Applications and use cases of blockchain technology   

Blockchain technology is one of the most promising technologies of the moment, especially in the field of security. The transparency it brings to all kinds of transactions, and its versatility, have made this innovation an increasingly necessary tool in all kinds of varied fields: from logistics to banking, through the pharmaceutical sector, health, even collecting and art, blockchain applications are growing all the time.

Most relevant blockchain applications.
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This technology is based on the blockchain, i.e. a ledger, shared and managed by different users in a decentralised manner, which means that each new transaction cannot be modified by any of the users once it has been recorded. This allows for a fully transparent tracking of each record made.   

Thus, records can refer to a tangible asset, such as real estate, or to an intangible asset, such as a patent. The information is stored in blocks, in a ledger that cannot be modified, because each block is connected to the previous one, as if it were a chain. This is why blockchain networks have become one of the most important innovations on the business scene. These are some of the most relevant blockchain applications:   

Cryptocurrencies  

This is the most well-known application of this technology, as it is used to back digital currencies, and as a way to decentralise and secure financial transactions. As it does not depend on a centralised entity such as a bank, any movement is recorded in a blockchain distributed and shared by a network of nodes.  

The key feature of using blockchain in this context is that each transaction is linked and secured by cryptography. In addition, each new block (transaction) added is integrated in an immutable and transparent manner. This ensures that they can be altered or deleted retrospectively, which increases the trust and integrity of the system.  

Smart contracts  

Smart contracts are computer programmes stored on a blockchain that are automatically executed when agreed conditions are met. However, for this to happen, all parties involved must agree. By using them, we gain in transparency, security and avoid errors and intermediaries that hardly add value.  

The fundamental characteristic that makes smart contracts unique is their ability to be executed automatically when the fulfilment of established conditions is validated. Once the conditions are met, the contract is activated and executes on the spot the corresponding actions, such as transferring funds or assets, changing ownership of goods, or issuing digital certificates.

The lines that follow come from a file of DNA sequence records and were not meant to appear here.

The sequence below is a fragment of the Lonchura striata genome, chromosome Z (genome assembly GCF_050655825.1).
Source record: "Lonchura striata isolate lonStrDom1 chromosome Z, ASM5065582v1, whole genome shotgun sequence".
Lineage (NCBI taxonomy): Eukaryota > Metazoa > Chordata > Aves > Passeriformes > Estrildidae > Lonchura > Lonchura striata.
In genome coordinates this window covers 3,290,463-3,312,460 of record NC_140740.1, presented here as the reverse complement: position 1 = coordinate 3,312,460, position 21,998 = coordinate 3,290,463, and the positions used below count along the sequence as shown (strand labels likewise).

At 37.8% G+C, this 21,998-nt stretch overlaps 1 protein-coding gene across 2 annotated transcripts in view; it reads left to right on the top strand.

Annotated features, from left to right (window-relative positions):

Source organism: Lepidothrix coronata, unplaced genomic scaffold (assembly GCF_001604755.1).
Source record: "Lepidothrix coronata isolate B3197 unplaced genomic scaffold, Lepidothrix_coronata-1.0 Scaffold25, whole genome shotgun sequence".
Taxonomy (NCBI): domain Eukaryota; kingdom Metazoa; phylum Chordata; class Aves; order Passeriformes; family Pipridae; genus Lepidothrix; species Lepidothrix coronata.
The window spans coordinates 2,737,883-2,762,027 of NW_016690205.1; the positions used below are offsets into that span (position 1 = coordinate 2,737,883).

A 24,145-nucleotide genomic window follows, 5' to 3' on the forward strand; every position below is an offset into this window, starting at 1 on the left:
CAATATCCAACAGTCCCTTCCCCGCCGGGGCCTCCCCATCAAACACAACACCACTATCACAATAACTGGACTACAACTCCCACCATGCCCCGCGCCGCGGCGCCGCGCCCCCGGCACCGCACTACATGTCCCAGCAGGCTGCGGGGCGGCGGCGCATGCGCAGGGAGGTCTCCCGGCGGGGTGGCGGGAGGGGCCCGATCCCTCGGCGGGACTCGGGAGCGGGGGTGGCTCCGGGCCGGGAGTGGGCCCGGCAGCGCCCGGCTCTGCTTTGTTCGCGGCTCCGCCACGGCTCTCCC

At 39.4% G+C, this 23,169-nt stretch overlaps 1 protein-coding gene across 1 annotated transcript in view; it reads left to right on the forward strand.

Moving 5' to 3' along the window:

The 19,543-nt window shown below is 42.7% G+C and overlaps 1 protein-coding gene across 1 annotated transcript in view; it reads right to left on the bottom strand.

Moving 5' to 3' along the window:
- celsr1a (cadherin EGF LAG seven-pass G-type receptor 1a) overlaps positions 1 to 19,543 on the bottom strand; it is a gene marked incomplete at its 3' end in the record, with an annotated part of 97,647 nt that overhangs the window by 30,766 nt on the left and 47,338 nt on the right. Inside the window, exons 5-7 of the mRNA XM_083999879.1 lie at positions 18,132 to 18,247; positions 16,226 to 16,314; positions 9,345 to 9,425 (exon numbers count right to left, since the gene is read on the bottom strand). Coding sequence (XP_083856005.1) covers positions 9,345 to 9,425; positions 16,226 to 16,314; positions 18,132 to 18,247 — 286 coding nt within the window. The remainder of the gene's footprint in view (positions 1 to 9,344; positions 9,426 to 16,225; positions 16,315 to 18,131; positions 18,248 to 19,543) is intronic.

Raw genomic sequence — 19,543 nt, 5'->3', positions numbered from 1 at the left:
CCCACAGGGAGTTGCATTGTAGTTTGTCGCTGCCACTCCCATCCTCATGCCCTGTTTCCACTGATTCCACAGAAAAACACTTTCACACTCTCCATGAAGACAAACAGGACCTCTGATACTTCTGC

Supply chain  

This is one of the blockchain use cases that has shown the greatest potential. Because it improves the traceability, transparency and efficiency of the information collected, its integration optimises and simplifies a wide variety of procedures. It makes it possible to quickly locate each piece of information in a short time, should the need arise. In this context, accessing information quickly saves a lot of time and money as it collects relevant information at all stages of the process, from production to the point of sale or final consumption. Each transaction and movement of goods is recorded as a block, and once the information is aggregated, it cannot be modified or deleted, ensuring the immutability of the data.  

Companies such as Coca-Cola have designed blockchain-based protocols to automate complex transactions with the company’s suppliers. With its versatility, blockchain could boost global GDP to $1.76 trillion by 2030, according to data from consultancy PwC.  

Electronic voting  

This is a controversial but potentially effective application. It seeks to improve security, transparency and trust in electoral processes through the use of blockchain. As it cannot be changed easily or at all, the risk of fraud would vanish or be drastically reduced.  

Blockchain-based e-voting works by creating a secure, decentralised platform that allows citizens to cast their votes. Each vote is recorded as a transaction on the blockchain, ensuring the immutability and transparency of the entire electoral process. In addition, counting is streamlined without losing security.  

Identity management  

Identity management in the digital age is a major challenge, requiring effective and secure solutions. Blockchain offers a decentralised and secure model to address the problem and allow users to have greater control over their personal information. In fact, it would not matter which platform it is on, as it would remain on the same blockchain.  

In such identity management, each person has a unique, encrypted identifier that is stored on the blockchain. The identifier acts as a key that gives access to certain personal data, always with the consent of its owner. Thus, users can decide what information they want to share and with whom without losing control at any time.  

Blockchain applications have arrived to increase security like never before. Their benefits are noticeable in all kinds of sectors and fields. After all, whenever a process needs transparency and security, blockchain is a reliable tool.  


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